One of my favorite musicians and childhood heroes, Chris Whitley, died Sunday night. He was always an over-intense performer and individual, and he always seemed to have the deep melancholy and self-loathing of someone who (to paraphrase Neil Young) would burn out instead of fade away. . . But I’m still stunned. At the very least, I thought it would be a heroin overdose instead of lung cancer, but I suppose both are at some level self-inflicted.
I should point out, my whole identity as a musician is based on the idea that our gifted musicians and idols needn’t be crazed and depressed geniuses, destined to put a gun to their head. I’m convinced that Thom Yorke (Radiohead), Elliott Smith, Jeff Tweedy (Wilco) — even Kurt Cobain — are/were, despite their talent, pretty normal guys dealing with the unique and considerable pressures of music stardom. And Chris, while his drug binging and feverish intensity belie my theory, was more importantly one of the most genuine and authentic artists and people I ever encountered.
In high school, my buddy Eric and I went to see him at the old Antone’s (now a laundromat). It was shortly after the release of his utterly brilliant debut record, Living With the Law, and we stood only inches from his gnarled chording fingers and writhing skeletal frame. It was scary and exhilarating. When I later met Joe, he described him as a second coming of Hendrix. That’s certainly what it felt like.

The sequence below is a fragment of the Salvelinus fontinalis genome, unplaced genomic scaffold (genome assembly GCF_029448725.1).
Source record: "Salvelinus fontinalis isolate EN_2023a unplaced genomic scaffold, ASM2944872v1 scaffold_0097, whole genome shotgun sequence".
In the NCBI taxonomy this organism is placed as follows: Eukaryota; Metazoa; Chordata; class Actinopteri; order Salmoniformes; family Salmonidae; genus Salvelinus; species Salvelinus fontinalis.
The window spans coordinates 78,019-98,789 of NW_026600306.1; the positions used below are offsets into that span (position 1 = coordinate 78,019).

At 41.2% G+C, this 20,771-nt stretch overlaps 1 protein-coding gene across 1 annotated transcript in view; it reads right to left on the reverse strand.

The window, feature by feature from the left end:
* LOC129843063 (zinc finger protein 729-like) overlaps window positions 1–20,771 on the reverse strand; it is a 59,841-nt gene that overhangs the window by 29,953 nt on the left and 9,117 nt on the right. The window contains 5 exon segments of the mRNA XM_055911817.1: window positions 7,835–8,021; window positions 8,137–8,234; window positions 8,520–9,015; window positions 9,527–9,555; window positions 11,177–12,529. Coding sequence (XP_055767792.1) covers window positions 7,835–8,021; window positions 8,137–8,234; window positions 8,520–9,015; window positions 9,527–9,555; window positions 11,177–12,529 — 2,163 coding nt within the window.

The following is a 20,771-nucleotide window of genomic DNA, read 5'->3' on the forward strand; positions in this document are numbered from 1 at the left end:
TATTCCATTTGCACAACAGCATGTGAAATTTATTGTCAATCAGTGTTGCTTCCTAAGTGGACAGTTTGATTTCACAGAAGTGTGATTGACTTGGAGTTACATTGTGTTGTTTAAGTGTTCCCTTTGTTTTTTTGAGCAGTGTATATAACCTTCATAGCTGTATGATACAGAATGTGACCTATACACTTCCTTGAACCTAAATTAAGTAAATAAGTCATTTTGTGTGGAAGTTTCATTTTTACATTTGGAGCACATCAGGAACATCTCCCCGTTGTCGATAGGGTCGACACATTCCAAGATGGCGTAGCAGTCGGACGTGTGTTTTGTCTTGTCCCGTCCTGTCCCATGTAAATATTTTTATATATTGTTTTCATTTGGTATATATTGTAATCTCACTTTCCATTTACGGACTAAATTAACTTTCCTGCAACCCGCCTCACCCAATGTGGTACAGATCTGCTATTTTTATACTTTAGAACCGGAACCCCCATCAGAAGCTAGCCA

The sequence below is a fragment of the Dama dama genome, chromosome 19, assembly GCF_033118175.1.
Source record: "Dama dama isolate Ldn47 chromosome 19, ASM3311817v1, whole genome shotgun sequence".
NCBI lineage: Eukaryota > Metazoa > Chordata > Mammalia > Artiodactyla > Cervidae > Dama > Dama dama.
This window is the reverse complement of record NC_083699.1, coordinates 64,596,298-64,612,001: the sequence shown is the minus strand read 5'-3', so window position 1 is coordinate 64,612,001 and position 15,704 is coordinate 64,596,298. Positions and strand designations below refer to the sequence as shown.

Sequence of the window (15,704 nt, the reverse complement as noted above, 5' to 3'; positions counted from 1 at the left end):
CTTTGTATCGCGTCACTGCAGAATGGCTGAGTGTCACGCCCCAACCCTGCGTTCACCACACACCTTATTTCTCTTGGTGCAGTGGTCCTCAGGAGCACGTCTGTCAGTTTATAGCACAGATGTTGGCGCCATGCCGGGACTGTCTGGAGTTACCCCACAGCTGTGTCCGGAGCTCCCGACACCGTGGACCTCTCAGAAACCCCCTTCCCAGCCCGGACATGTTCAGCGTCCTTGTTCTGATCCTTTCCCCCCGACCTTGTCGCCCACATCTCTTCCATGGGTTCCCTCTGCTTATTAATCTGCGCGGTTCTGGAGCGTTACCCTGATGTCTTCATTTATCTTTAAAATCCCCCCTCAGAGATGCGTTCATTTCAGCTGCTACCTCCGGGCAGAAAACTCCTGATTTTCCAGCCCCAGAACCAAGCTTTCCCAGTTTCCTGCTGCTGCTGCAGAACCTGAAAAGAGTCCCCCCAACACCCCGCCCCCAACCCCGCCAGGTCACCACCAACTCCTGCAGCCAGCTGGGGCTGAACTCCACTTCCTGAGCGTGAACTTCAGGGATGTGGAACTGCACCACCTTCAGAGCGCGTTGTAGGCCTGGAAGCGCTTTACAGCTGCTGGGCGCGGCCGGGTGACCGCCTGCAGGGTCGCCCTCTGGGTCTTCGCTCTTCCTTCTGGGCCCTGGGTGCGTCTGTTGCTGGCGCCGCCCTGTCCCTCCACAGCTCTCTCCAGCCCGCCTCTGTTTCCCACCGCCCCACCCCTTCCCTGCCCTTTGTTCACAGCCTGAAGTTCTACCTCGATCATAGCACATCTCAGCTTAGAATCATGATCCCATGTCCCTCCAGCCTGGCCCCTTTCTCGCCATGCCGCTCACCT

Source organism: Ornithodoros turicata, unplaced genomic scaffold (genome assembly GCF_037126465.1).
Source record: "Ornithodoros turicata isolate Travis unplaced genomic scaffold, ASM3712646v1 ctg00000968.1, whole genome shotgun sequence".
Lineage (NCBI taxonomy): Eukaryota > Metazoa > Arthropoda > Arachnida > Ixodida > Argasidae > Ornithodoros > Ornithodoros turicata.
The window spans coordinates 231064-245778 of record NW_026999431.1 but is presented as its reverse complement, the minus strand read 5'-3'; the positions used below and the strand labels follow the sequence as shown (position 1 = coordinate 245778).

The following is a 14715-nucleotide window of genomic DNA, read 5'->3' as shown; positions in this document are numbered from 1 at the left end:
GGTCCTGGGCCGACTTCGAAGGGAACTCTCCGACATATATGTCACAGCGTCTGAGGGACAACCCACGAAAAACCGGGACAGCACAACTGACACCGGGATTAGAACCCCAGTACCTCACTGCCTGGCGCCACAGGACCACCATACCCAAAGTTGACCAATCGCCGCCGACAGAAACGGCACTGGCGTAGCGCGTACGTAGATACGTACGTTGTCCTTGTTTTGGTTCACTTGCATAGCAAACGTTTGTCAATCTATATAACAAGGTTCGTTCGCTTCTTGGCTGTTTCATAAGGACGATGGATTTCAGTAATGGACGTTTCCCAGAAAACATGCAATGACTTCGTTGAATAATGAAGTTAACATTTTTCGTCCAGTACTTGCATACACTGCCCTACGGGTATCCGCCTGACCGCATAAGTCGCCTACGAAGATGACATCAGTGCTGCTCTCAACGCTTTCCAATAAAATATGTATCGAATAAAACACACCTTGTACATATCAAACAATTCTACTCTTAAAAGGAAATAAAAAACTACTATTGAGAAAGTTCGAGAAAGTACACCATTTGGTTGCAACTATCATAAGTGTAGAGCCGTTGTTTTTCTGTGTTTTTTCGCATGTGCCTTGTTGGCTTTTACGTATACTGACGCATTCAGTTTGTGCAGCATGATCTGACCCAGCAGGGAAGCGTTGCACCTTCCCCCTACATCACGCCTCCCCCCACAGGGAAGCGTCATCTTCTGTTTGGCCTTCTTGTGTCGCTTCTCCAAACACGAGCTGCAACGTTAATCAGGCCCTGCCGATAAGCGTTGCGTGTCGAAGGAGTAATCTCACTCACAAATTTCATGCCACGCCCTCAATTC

Until Joe, Brendan and I saw him at SXSW in 2003. The 40 minute set consisted of 20 minutes of tuning, 10 minutes of asking to turn the monitor up, and 5 minutes of “Steve” playing weird noodling shit on a slide guitar. It was awful. And embarrassing, as we’d brought all our friends (and our lawyer, oddly enough) to see the debacle.
But that didn’t diminish my adoration. His more recent albums are actually much better, while not visionary. And my real memories of Chris come from the artist and person I knew him to be. A few years and a few critical and popular failures after my first Whitley show, Eric and I saw him again (along with our pal Carl) at the same venue, having won tickets through a fan-club promotion. Our fan-status had also earned us a chance to talk with him backstage after the show. I was giddy, having prepared a bevy of questions to ask him: why had he departed so markedly from his first record, which had undoubtedly poised him for a successful AAA career on radio? Why had he sabotaged his own marketability? Why had his albums gotten so dark, so much more aggressive? Most important, was his august debut the record he wanted to make, or was it a product of record company coercion? Were these latter records, which had been so disappointing to me, the “true” Whitley?
He had the softest voice… We all leaned in so closely to hear him that I could’ve kissed his sleeve. He patiently and graciously — almost obsequiously — answered my questions. He was one of those people that made you feel a deep connection, even if you could barely hear a word he was saying. (Again: intense. That’s really the word to describe Chris Whitley.) He said he was just doing what came naturally. That the record company had been pretty good about letting him go in the direction he needed to go.
And I should’ve known. Because in all his anguish, he was always first and foremost authentic.
Sigh. . .